- Don’t do any more work until the next steps are 100% crystal clear to you, and agreed upon by everyone on your team.
- Start by grounding in: What is our goal? Why do we want to achieve it? What are all the steps required to achieve it? Who’s responsible for each step? What order must they be done in?
- Here’s more on how to get clarity of plan.
Buddy up. Some people love working alone, but, for complex tasks, I generally find it painful and prone to distraction.
- Find a teammate who would enjoy collaborating. Sometimes tasks that would have taken me 2 days can be completed in 2 hours with the right partner. “Pair programming” is common in software engineering, but it works for anything.
- Alternately, you can have a conversation with yourself by buddying up with a text editor or journal: start asking yourself the big questions and write out your answers. I’ve had long, strategic, and productive dialogues with my computer by simply writing out questions and answering them in free-flow form.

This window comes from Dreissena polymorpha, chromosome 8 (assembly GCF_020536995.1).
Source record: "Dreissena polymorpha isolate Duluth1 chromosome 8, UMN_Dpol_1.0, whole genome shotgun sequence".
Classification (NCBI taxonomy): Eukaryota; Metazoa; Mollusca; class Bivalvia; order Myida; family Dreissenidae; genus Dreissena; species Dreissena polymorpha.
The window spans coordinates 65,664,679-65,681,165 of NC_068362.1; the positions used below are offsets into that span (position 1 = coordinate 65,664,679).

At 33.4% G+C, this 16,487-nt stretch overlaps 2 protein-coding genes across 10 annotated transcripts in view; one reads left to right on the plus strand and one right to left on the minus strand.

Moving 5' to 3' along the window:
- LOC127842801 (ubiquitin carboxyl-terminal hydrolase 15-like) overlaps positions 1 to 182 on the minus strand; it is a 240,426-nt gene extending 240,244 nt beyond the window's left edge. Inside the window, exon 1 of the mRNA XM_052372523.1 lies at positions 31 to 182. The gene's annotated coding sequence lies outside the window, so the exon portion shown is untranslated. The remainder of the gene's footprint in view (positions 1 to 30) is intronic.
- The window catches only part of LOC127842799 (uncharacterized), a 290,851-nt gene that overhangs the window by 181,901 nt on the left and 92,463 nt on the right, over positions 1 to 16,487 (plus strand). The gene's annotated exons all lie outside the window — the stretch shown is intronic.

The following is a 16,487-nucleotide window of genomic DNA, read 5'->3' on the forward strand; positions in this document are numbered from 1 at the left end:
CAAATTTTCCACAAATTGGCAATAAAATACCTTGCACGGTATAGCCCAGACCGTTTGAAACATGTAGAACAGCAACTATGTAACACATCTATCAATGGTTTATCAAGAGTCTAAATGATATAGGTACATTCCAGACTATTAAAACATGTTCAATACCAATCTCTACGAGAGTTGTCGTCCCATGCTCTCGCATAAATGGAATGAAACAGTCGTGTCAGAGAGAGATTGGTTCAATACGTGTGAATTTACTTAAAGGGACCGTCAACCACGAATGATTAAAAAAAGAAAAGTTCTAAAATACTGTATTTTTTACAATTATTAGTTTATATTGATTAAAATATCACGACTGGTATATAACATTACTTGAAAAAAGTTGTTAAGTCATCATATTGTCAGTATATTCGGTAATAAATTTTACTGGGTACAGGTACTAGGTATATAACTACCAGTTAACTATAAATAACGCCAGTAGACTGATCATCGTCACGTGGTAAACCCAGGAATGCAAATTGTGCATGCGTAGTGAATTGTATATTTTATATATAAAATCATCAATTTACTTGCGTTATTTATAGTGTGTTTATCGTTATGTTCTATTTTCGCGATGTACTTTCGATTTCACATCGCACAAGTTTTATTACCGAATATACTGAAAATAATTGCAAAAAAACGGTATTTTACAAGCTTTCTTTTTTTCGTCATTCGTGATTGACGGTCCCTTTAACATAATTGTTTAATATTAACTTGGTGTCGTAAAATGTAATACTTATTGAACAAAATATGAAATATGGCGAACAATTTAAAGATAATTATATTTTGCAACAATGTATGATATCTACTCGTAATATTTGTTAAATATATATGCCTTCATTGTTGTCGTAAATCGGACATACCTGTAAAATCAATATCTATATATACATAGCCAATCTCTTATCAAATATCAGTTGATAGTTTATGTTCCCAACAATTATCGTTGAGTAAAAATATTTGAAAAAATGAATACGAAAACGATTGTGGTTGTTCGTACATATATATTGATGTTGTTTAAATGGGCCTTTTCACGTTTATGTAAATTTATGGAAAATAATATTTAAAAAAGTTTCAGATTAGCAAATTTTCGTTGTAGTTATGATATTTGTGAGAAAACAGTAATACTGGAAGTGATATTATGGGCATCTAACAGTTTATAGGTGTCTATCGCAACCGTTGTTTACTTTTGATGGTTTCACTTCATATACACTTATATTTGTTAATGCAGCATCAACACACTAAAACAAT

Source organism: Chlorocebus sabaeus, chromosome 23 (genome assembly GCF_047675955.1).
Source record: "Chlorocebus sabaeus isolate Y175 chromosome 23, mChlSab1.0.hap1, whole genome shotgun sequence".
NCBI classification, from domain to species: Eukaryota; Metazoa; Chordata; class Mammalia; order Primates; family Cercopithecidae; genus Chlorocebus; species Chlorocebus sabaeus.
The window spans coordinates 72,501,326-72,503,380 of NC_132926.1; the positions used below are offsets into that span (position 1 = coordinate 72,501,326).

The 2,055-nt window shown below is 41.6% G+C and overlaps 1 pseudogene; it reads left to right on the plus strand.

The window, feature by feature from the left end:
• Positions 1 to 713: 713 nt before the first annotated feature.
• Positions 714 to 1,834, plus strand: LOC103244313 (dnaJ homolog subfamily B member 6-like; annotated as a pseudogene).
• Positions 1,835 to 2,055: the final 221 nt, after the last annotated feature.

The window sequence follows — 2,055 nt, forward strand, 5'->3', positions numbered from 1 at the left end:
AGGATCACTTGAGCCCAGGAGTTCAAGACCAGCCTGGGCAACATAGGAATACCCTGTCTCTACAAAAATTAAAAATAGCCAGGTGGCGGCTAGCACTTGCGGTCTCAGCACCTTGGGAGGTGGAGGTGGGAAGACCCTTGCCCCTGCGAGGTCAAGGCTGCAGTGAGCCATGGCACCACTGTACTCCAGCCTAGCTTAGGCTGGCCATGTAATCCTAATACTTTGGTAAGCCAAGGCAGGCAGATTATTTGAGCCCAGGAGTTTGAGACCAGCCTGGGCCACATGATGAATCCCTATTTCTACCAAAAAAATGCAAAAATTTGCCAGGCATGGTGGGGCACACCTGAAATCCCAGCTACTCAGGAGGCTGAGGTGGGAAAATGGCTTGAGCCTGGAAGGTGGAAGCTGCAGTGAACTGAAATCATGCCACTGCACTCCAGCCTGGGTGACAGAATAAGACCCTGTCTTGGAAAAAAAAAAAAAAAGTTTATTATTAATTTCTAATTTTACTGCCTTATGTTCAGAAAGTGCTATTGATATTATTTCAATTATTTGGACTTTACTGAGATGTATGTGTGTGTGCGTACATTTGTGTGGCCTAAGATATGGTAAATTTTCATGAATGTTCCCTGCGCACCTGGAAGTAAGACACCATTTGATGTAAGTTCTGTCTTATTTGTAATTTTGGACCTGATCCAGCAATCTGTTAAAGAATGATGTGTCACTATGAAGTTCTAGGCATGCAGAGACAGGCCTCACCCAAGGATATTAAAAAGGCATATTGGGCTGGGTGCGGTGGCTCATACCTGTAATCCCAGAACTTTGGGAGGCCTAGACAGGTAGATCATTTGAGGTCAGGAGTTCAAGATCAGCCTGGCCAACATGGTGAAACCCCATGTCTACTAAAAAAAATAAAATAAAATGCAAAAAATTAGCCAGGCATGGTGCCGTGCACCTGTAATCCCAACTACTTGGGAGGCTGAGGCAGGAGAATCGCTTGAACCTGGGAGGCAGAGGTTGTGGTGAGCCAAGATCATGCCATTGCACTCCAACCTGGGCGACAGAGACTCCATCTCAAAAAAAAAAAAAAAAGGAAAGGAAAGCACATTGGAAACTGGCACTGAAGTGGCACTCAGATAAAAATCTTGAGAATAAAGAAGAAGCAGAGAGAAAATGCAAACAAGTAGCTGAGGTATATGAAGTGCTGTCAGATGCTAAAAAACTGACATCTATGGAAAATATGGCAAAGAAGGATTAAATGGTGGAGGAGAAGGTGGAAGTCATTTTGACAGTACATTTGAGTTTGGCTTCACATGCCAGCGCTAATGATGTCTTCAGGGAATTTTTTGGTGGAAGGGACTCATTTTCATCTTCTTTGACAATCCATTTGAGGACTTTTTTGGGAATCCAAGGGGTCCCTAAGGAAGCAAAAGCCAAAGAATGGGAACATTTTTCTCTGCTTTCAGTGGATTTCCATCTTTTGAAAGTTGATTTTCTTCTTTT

Publicly commit to a deadline. Harness peer pressure to your advantage. If an important task doesn’t have a natural deadline, I’ll tell people confidently, “I will send you a copy by end of day Friday.” Now I don’t want to look ridiculous in front of my teammates, so I will naturally make damn sure it’s ready for them by Friday.
Use software to track your work. Unsurprisingly, I believe Asana is the best place for this. Not only does it keep track of your own to-do list; it also manages the flow of work among the entire team, so you don’t need endless meetings to stay on the same page. And it keeps the conversations alongside the work, so you’re not constantly wading through emails to get the information you need.
Take time to reflect. Budget just a few minutes at the end of each day, and consider what went well and what went less well. Are there improvements you could make in your workflow next time? If every day you could get 1% more efficient, then by the end of the year you’d be 15x as productive.
This question originally appeared on Quora: What are some little-known productivity tips from various professions?
More from Quora:
- What are some uncommon ways to work smarter instead of harder?
- What are the best ways to increase productivity as a web developer/programmer?
- What are the most productive ways to spend time on the Internet?